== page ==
Gene extracted using the DSII were compared to a gold standard made from the genes belonging to the “Inflammatory response” Gene Ontology category (GO:0006954). The gene list was retrieved from the Molecular Signature Database [52].

Twin cohort and experimental pain measurements

Our study used samples and data from a pre-existing large pharmacogenomic study in twins examining the heritability of various opioid effects [32]. More specifically, data on subjects' sensitivity to heat and cold pressor pain before drug exposure were retrieved. The twin study was approved by the Institutional Review Boards of Stanford University and SRI International. All subjects gave written informed consent prior to participation.

In total, 228 healthy pain-free twins (114 twin pairs) of diverse ethnicities were genotyped and phenotyped. We considered only individuals with self-declared European ancestry, which represented 179 individuals with an age range of 18–68 years. Zygosity status of identical (MZ) and fraternal (DZ) twins was assessed by genotyping concordance using a panel of 47 SNPs [53]. Relevant covariates known to potentially confound measures of pain were also assessed and included demographic factors, age, sex, education, depressed mood, anxiety, sleep, and blood pressure. A detailed description of methods has been published elsewhere [32]. Overall, the cohort used for this analysis was not balanced for sex (107 females and 72 males) and consisted of 54 dizygotic and 125 monozygotic twins.

Experimental pain measurements were performed in the Human Pain Laboratory of the Department of Anesthesia at Stanford University School of Medicine. Heat pain was induced with a thermal sensory analyzer (TSA-II, Medoc Advance Medical System, Durham, North Carolina). A 3×3 cm thermode was placed in contact with skin at the volar forearm. Starting at 35°C, the thermode temperature was increased at a rate of 1°C/s. Study participants pushed a button of a hand-held device at the onset of pain. This procedure was repeated 4 times with an inter-stimulus interval of 30 seconds. The average temperature (C°) eliciting pain was recorded as the pain threshold.

Cold pressor pain is thought to mimic important qualities of clinical pain, since verbal descriptors for both types of pain are strikingly similar [54]. Cold pressor pain is more sustained than heat pain and is associated with a much stronger affective response [55]. The cold-pressor pain model can be viewed as a tool examining an integrated pain response with a strong affective component, while the heat pain model is better suited to explore sensory-discriminative aspects of pain. Sensitivity to cold pressor pain was tested by having subjects immerse their hand to mid-forearm in ice-water (1–2°C) continuously recirculated within a 12-liter container. The palm of the hand was in full contact with the bottom of the container. Subjects were asked to indicate the onset of dull, aching pain typically perceived in the wrist and to withdraw the hand once pain became intolerable. The time (seconds) to the onset of pain was recorded as the cold pain threshold and the time to withdrawing the hand was recorded as the cold pain tolerance.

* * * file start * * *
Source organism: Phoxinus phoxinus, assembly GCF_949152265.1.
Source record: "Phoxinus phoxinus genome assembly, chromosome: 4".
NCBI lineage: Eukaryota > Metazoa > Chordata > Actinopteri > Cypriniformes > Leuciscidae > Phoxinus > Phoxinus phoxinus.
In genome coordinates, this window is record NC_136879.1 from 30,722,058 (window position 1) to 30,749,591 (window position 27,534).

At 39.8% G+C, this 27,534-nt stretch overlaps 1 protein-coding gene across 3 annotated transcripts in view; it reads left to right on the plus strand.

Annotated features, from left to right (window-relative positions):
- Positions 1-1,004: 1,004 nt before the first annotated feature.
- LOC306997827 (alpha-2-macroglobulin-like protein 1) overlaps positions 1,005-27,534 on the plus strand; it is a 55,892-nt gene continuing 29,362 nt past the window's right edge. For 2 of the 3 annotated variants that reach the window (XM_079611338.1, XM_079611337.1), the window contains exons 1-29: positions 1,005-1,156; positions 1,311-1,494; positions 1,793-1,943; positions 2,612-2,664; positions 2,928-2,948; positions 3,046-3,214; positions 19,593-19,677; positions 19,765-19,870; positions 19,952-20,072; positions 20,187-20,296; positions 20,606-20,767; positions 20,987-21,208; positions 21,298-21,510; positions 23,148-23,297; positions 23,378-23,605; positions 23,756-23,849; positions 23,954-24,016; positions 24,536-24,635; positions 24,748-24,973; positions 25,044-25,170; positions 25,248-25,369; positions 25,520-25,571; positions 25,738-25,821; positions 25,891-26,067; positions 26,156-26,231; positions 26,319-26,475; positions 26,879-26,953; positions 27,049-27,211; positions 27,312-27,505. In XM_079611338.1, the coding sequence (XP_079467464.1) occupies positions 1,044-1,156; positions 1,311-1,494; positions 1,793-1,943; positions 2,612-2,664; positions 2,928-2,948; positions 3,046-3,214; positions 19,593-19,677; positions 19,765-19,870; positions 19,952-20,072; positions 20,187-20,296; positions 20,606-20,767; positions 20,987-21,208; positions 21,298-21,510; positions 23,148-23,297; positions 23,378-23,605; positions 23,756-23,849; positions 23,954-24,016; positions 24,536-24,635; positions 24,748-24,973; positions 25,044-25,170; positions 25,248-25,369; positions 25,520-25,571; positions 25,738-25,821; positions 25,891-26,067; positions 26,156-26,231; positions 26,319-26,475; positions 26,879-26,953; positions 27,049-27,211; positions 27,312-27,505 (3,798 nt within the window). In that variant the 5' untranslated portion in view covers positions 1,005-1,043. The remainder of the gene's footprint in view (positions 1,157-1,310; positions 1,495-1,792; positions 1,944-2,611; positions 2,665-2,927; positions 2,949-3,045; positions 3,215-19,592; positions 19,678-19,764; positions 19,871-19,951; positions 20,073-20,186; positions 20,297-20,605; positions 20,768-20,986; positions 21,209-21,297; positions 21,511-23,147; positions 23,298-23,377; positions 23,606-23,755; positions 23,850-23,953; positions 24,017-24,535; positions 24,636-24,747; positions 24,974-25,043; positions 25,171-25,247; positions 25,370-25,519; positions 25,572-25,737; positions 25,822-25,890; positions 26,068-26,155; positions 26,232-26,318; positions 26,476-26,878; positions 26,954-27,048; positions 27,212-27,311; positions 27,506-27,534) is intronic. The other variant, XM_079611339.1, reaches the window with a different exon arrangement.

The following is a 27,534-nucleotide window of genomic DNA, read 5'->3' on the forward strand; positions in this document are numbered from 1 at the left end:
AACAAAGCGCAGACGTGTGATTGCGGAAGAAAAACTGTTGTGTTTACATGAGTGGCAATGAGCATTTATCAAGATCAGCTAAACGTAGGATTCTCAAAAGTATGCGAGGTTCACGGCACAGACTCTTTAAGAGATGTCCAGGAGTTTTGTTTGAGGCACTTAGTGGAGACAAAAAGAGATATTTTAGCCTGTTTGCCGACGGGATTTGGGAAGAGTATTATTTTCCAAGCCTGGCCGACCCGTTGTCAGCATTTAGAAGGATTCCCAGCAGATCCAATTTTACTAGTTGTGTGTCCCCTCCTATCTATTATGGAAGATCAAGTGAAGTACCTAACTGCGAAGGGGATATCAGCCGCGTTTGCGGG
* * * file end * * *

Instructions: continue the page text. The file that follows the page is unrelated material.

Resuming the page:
Genetic association study

The twin cohort was genotyped for 251 SNPs across 5 genes selected from the list of candidate pain genes (Table 2). We selected LD tag SNPs (r2 = 1) based on the HapMap CEU population using the Tagger software from the Broad Institute ( [56]. Twin's DNA was extracted from peripheral blood lymphocytes and genotyped using a custom-designed Oligo Pool for Methylation Assay (Golden Gate Genotyping Assay, Illumina, Inc, San Diego, CA) and BeadXpress (iGenix Inc., Bainbridge Island, WA). We filtered out all SNPs with a call rate <90%.

Out of 251 SNPs assayed only 216 yielded successful results following Illumina quality controls. Some successfully genotyped loci had missing genotypes for a small number of twins and were imputed using the homozygous wildtype allele from the population. We filtered out all SNPs with a minor allele frequency <5% or those whose genotype frequency departed from Hardy-Weinberg equilibrium at p<0.01. In summary, 207 SNPs were tested against heat pain threshold, cold pain threshold and cold pain tolerance.